BILLINGS - Students at Highland Elementary School are ready to rush back to school, but they might be actually tip-toeing back to the classroom thanks to a new sensory path at the school.
There are a lot of new activities here at the school, including a gaga ball pit and a new playground to keep the kids on their toes this school year.
But inside the school hallways, students are finding a way to "jump" right back into learning as they participate in things like hallway yoga and jumping on the frog path.
"The sensory path is a way for the kids to step out and check out and regain some composure before they step into a busy classroom," said parent and PTA member Jordan Teller.
Teacher Erin Evans said she likes the new hallway activities.
"It's also a great time for a teacher to take their kids out into the hallway, go through those motions of getting that movement going," she said. "We’re working on skills, hopping, balance."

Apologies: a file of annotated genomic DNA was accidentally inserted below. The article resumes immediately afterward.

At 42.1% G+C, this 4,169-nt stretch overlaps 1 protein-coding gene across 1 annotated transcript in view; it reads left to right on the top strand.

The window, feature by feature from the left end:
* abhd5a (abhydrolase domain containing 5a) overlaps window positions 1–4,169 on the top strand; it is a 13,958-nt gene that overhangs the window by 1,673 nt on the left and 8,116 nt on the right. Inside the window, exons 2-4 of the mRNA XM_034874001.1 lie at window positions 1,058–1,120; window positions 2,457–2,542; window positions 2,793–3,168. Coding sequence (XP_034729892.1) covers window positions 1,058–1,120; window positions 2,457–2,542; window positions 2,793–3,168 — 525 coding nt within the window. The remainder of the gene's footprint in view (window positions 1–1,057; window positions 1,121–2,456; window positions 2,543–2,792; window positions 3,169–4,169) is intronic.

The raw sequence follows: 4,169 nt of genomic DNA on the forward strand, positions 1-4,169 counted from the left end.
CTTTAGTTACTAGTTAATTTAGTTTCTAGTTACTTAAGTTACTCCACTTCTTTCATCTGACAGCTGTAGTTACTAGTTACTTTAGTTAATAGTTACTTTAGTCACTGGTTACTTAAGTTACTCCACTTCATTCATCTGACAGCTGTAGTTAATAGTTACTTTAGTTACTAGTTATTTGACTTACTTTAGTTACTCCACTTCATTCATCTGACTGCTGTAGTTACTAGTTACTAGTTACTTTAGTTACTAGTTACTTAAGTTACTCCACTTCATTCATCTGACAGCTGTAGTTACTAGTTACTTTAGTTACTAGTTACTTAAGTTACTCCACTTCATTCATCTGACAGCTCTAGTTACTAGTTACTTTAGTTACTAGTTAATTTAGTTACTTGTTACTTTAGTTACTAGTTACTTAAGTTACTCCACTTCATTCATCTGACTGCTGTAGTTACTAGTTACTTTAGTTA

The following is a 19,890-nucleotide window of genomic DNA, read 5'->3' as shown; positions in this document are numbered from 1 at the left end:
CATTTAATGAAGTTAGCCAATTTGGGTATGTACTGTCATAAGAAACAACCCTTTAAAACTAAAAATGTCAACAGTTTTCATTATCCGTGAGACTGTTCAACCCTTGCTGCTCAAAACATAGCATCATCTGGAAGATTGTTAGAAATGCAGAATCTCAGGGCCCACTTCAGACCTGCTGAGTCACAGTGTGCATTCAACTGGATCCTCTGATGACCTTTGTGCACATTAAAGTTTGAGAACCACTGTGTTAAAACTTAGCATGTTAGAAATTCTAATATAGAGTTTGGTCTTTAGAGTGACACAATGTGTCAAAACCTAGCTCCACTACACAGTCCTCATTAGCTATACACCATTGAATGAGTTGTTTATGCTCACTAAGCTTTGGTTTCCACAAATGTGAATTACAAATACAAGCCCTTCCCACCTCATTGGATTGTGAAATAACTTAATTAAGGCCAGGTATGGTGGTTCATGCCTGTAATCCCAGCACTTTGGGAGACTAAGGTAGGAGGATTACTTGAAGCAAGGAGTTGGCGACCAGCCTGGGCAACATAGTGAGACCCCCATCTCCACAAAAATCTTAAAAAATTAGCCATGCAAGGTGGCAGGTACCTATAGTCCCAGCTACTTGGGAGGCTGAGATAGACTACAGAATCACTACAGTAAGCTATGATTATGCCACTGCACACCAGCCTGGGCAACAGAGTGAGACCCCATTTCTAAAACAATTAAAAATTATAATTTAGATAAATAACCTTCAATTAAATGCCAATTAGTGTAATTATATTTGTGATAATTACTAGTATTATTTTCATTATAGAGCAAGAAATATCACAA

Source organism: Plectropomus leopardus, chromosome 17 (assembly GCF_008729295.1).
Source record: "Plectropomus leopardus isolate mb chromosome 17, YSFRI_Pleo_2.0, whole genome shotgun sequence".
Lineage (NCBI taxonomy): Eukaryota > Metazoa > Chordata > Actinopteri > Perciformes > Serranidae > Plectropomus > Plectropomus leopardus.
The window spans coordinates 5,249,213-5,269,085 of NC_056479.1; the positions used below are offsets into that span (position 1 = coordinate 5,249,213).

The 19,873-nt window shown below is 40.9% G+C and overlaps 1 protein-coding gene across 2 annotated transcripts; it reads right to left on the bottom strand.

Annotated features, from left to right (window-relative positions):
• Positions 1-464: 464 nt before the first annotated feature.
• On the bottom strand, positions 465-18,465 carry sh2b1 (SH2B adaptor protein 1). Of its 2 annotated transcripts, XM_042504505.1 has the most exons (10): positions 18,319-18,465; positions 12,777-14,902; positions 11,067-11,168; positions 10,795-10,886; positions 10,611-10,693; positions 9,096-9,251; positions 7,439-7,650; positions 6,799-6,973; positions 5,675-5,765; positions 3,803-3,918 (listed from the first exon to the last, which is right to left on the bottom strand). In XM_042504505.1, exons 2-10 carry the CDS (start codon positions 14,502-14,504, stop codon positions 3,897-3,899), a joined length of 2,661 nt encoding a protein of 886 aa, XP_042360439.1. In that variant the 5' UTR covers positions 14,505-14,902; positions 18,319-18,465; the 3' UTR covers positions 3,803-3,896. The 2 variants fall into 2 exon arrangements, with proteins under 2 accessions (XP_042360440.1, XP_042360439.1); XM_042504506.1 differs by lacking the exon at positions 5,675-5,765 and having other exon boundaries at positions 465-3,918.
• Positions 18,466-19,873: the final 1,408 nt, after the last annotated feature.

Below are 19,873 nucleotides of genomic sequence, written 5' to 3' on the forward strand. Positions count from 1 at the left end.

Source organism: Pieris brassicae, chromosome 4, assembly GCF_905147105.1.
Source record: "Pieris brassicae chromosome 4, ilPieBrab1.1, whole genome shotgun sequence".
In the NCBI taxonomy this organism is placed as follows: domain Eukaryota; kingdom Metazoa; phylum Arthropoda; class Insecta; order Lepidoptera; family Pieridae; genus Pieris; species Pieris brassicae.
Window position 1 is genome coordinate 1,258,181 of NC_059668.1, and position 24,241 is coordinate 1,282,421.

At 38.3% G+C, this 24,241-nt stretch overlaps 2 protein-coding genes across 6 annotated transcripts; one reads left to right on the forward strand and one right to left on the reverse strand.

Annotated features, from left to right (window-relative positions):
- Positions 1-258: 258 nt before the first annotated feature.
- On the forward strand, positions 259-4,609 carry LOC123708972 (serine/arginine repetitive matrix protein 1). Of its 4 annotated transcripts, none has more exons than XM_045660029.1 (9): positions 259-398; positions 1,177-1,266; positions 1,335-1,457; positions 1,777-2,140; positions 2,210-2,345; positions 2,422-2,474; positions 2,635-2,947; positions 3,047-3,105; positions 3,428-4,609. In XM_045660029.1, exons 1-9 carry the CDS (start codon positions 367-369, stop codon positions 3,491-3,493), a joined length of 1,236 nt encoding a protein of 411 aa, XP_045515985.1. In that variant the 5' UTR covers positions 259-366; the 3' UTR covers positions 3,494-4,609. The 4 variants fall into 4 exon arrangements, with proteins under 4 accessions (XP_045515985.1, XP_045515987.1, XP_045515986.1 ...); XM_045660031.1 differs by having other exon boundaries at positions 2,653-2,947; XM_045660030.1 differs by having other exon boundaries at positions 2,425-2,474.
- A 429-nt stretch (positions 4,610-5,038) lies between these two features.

While the sensory path was paid for through a COVID-19 grant, the new playground and gaga ball pit were part of a parent-driven, play it forward campaign that raised $120,000 and paid 5% of that forward to the next school in need of a playground.
"I went to school here and some of this playground equipment has been here since the 1980s when I was in school here," Teller said. "It's really cool to be able to play it forward to the next generation of kids."
The new gaga ball pit is worth cheering about too. It was painted by a local graffiti artist and Highland dad.
"He came here one night and put a projector on and sketched it all out and a day later he colored it in with spray paint," said Carmen Middle, the artist's wife. "He thought it was pretty cool since our kids go to school here so he has a personal connection."
Asked what he thought of his father's work, second-grader Jaxon said he liked the way it turned out.
"I was like, wow dad, that’s a very good job," he said. "It feels relaxing to play in and I like the whole entire thing."
His fellow students and teachers like the new playground and hallway additions too.
"We are seeing across the board in all health and PE, getting kids moving can increase test scores," Evans said.